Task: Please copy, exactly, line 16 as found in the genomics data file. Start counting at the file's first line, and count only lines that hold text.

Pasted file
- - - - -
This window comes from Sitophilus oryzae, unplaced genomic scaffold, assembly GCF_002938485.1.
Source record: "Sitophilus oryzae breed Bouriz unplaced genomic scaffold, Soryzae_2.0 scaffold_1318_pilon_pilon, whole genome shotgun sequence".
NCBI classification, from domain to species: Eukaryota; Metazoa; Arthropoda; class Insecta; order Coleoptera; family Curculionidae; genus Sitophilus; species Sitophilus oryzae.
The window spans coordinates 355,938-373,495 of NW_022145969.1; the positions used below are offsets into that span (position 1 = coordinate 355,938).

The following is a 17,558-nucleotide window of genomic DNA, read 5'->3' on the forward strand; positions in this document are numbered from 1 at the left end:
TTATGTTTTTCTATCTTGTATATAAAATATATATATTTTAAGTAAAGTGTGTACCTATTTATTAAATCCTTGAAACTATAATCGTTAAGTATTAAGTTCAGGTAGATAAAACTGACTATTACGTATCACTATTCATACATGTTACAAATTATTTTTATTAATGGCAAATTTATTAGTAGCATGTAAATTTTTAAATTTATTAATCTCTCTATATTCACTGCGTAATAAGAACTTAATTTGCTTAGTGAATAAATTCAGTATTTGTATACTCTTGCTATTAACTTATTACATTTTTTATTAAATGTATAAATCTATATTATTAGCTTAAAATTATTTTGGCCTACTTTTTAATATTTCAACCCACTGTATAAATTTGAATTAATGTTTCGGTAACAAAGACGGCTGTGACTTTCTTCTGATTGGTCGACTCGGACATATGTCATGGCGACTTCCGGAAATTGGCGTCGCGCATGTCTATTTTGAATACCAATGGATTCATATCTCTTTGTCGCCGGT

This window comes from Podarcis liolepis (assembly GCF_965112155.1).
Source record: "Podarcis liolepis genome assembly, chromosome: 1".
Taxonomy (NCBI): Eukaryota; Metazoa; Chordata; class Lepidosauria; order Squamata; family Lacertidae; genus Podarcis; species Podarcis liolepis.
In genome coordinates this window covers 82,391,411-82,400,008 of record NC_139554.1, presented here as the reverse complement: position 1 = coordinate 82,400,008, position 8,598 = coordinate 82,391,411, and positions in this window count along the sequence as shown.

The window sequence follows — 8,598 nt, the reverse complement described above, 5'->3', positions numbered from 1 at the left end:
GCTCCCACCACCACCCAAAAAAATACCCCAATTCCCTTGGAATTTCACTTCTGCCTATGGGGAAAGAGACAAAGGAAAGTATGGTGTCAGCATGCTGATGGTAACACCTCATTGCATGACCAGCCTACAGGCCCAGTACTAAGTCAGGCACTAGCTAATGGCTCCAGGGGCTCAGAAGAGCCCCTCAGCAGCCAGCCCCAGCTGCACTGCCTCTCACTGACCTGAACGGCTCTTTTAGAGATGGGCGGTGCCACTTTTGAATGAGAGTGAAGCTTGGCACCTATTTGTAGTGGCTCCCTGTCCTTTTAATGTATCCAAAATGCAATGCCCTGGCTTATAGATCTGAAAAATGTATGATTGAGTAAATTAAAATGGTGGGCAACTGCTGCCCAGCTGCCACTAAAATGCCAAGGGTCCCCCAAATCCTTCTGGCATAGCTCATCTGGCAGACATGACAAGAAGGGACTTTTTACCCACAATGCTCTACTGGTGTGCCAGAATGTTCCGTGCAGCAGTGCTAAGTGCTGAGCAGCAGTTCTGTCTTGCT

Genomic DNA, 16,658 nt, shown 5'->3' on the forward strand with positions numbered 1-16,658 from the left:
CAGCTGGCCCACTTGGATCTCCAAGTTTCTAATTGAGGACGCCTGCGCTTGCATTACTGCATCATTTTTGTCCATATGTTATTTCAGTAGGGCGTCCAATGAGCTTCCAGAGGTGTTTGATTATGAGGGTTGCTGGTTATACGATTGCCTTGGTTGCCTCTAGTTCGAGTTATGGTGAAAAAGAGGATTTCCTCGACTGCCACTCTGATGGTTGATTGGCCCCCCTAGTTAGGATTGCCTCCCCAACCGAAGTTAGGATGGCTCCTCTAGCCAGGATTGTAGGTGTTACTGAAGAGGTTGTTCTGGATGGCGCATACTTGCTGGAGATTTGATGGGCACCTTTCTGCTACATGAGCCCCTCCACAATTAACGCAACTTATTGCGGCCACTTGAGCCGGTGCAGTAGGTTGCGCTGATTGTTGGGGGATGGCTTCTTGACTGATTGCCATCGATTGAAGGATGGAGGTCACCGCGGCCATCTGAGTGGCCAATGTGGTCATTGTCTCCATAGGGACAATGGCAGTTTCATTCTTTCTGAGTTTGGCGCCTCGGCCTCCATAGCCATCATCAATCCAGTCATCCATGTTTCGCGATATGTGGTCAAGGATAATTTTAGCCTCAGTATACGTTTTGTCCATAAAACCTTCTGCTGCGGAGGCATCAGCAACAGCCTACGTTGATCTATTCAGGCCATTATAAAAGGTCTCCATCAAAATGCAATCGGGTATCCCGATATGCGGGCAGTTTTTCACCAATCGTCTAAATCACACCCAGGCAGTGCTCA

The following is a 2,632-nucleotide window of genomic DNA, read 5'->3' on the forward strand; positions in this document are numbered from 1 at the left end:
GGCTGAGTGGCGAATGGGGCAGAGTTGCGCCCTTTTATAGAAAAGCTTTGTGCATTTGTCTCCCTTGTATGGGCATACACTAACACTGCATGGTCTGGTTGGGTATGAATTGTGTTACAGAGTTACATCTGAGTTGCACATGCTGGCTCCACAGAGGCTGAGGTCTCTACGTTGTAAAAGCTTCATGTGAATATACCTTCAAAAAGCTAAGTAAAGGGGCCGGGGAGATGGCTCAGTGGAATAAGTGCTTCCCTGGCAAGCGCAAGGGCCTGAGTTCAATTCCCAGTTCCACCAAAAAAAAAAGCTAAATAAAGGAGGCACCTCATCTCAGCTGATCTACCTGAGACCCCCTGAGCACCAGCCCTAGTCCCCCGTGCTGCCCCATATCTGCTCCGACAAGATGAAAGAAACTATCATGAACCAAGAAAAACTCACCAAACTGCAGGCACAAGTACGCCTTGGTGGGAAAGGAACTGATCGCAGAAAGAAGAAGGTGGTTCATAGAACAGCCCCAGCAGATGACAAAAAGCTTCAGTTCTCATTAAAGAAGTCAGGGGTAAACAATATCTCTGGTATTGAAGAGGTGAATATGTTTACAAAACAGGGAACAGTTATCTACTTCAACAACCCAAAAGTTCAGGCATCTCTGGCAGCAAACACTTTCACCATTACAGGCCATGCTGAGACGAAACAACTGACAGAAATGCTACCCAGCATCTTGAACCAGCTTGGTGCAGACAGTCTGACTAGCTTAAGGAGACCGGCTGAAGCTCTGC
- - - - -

GGCTGAGTGGCGAATGGGGCAGAGTTGCGCCCTTTTATAGAAAAGCTTTGTGCATTTGTCTCCCTTGTATGGGCATACACTAACACTGCATGGTCTGGTTGGGTATGAATTGTGTTACAGAGTTACATCTGAGTTGCACATGCTGGCTCCACAGAGGCTGAGGTCTCTACGTTGTAAAAGCTTCATGTGAATATACCTTCAAAAAGCTAAGTAAAGGGGCCGGGGAGATGGCTCAGTGGAATAAGTGCTTCCCTGGCAAGCGCAAGGGCCTGAGTTCAATTCCCAGTTCCACCAAAAAAAAAAGCTAAATAAAGGAGGCACCTCATCTCAGCTGATCTACCTGAGACCCCCTGAGCACCAGCCCTAGTCCCCCGTGCTGCCCCATATCTGCTCCGACAAGATGAAAGAAACTATCATGAACCAAGAAAAACTCACCAAACTGCAGGCACAAGTACGCCTTGGTGGGAAAGGAACTGATCGCAGAAAGAAGAAGGTGGTTCATAGAACAGCCCCAGCAGATGACAAAAAGCTTCAGTTCTCATTAAAGAAGTCAGGGGTAAACAATATCTCTGGTATTGAAGAGGTGAATATGTTTACAAAACAGGGAACAGTTATCTACTTCAACAACCCAAAAGTTCAGGCATCTCTGGCAGCAAACACTTTCACCATTACAGGCCATGCTGAGACGAAACAACTGACAGAAATGCTACCCAGCATCTTGAACCAGCTTGGTGCAGACAGTCTGACTAGCTTAAGGAGACCGGCTGAAGCTCTGC